HARARE – Zimbabwe is cheer-leading its African counterparts mulling disengaging from the International Criminal Court (ICC).
The AU will hold an extraordinary summit in Addis Ababa, Ethiopia, tomorrow to review Africa’s continued participation in the court.
This follows fierce lobbying by Kenya, which wants the AU to withdraw en bloc from the international court amid growing anger on the continent over its perceived bias.
The court is prosecuting Kenyan President Uhuru Kenyatta and his deputy, William Ruto, on charges of orchestrating ethnic violence after the elections in 2007.
More than 1 000 people were killed in the bloodshed. The court has been ratified by 121 countries, 34 of them in Africa.
Zimbabwe has refused to ratify the court.
Joey Bimha, Foreign Affairs secretary, yesterday told the Daily News Zimbabwe will attend the summit with a view to pushing other countries on the continent to abandon the ICC which he said was being abused by “neo-colonialists”.
“As a country we are happy that finally our African peers have found sense in why we refused to sign the Rome statutes which created the ICC — it is because of its provisions that are against African nations,” Bimha said.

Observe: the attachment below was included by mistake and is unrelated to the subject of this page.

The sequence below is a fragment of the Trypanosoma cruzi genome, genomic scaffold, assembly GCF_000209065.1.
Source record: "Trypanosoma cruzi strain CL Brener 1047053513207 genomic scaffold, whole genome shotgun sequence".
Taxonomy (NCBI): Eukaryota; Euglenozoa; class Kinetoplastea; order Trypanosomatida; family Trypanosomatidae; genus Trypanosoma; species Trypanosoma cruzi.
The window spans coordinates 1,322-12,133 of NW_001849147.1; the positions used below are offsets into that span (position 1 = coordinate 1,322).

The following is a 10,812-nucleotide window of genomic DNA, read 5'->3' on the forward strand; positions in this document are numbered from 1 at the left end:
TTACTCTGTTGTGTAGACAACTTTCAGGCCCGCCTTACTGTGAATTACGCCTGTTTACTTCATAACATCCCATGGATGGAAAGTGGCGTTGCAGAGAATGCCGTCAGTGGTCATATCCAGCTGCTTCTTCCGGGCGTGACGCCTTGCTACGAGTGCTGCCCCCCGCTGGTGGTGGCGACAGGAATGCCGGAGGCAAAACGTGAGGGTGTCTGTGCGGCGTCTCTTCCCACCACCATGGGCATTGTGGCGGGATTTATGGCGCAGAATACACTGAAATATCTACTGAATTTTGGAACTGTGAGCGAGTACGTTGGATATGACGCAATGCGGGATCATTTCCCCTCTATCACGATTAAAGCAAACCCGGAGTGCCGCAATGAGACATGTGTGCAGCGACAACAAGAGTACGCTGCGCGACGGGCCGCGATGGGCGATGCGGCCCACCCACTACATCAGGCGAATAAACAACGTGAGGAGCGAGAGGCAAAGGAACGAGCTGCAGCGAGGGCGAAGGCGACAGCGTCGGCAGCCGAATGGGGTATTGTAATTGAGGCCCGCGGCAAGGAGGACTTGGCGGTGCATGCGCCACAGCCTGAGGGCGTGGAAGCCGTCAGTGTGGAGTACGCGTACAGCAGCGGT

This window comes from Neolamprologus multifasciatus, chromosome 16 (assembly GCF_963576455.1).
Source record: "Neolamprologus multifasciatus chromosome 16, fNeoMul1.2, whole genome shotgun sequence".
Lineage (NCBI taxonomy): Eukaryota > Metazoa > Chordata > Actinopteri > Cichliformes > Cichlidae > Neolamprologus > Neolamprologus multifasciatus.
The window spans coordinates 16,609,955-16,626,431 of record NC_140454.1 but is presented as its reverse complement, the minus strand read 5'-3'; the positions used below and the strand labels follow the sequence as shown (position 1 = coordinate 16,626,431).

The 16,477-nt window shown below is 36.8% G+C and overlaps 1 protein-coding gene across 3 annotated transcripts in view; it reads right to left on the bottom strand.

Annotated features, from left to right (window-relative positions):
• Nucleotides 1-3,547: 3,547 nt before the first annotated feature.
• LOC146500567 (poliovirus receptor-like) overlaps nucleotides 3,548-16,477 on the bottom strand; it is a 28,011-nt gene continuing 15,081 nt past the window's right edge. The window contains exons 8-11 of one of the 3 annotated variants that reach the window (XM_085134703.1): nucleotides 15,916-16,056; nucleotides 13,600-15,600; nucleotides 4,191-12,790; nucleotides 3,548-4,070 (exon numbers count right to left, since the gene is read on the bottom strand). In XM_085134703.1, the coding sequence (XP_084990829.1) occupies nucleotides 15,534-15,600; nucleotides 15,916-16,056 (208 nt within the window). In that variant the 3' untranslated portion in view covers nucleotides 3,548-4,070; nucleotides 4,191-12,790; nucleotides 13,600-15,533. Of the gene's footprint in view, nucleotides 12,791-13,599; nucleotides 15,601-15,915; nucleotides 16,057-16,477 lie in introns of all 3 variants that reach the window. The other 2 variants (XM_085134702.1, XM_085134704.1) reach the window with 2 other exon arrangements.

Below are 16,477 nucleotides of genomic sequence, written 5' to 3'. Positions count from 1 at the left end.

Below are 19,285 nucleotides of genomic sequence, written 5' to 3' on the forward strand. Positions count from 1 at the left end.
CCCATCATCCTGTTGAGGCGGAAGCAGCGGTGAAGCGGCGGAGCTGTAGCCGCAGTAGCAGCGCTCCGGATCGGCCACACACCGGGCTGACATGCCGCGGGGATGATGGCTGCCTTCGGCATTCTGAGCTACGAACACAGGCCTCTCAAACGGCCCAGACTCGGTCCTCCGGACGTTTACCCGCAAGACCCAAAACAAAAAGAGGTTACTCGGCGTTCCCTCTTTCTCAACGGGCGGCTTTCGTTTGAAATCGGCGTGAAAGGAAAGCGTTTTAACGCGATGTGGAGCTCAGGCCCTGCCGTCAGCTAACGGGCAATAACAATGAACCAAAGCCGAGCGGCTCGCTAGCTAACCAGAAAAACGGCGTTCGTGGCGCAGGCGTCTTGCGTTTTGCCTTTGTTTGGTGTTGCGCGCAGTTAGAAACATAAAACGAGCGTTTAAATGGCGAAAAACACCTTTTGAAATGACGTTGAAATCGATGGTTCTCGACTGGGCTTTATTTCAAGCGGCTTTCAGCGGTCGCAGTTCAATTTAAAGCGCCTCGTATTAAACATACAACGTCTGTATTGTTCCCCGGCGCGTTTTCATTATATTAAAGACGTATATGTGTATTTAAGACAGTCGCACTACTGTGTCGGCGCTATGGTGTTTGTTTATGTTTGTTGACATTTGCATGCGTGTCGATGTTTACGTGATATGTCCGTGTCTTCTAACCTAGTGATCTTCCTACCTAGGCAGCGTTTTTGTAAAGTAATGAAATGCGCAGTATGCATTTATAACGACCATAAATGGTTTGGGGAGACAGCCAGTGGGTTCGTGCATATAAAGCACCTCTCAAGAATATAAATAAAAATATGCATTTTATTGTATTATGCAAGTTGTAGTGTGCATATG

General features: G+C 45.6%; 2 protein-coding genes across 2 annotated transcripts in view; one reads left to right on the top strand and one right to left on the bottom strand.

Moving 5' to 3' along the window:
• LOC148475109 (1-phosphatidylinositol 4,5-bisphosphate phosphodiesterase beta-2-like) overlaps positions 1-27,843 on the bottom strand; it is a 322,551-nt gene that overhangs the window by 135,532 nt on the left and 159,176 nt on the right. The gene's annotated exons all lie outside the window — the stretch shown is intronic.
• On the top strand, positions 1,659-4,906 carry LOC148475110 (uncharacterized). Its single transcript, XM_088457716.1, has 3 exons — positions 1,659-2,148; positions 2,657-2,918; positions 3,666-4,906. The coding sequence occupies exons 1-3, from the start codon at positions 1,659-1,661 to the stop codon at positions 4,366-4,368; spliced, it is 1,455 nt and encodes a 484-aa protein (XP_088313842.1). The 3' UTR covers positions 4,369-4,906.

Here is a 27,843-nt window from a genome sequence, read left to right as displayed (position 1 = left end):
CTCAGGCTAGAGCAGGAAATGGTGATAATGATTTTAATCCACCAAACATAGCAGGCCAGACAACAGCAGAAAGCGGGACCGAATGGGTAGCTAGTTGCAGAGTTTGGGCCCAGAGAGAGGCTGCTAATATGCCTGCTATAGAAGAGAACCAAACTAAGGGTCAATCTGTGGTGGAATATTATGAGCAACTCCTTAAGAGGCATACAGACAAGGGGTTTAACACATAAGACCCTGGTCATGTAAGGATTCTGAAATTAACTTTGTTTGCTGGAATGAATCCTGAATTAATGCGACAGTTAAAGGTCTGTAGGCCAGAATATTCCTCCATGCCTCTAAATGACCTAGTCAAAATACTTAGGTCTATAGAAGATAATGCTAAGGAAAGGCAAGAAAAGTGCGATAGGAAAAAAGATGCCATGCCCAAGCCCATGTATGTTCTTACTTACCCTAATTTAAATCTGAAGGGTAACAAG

“We did not accede to the Rome statute because it was against our sovereignty, and the president is attending to give guidance to other countries on why they should leave it.
“These countries acceded to the provisions of the Rome statute in good faith, only to realise that it is now being used by western powers to destabilise their operations and independence.”
Many African leaders have branded the ICC a “neo-colonialist” institution that only targets Africans, prompting the debate on a possible departure from the ICC.
The Hague-based court was set up in 2002 to try the world’s worst crimes, and countries voluntarily sign up to join.